Here comes Louise Coleman, thirty, vivacious, and dreamy, not really adapted to the world around her.
Let’s observe three key moments in her life centered around her relationship with cars.
How she learned to drive, deciding to acquire an autonomy of movement that would allow her to at last establish a necessary distance between herself and her companion and child.
How, equipped with this new license, she discovered that getting about wasn’t as easy as expected, the day when she found herself alone in the huge parking lot of a rural mall, with no money or cellphone, locked outside her car.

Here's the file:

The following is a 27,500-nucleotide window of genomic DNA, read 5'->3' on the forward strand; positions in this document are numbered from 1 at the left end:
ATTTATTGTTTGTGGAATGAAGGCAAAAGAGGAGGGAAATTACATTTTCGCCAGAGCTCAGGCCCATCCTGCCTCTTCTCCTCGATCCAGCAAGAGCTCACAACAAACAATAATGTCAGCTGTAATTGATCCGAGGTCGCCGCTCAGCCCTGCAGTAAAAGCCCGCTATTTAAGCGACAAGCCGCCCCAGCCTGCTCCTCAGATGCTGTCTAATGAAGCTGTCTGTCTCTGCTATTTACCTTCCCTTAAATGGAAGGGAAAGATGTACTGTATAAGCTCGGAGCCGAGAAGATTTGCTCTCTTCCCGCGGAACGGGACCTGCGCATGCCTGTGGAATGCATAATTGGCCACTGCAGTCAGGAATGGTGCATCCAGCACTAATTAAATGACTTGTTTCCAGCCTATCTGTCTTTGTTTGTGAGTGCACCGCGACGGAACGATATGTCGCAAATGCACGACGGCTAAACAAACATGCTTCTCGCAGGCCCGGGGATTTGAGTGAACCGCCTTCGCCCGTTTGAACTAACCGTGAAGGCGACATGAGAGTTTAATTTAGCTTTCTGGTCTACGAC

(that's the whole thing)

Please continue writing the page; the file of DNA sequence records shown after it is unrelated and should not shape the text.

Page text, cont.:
How she then plunged back into memories of childhood moments when she was alone with her mother in a car. Reassured by the maternal cocoon of the car, she was a passenger transported without a care, without expectations, without loneliness.
Louise basked in her mother’s aura, her femininity, and melancholy. Nothing was too serious back then.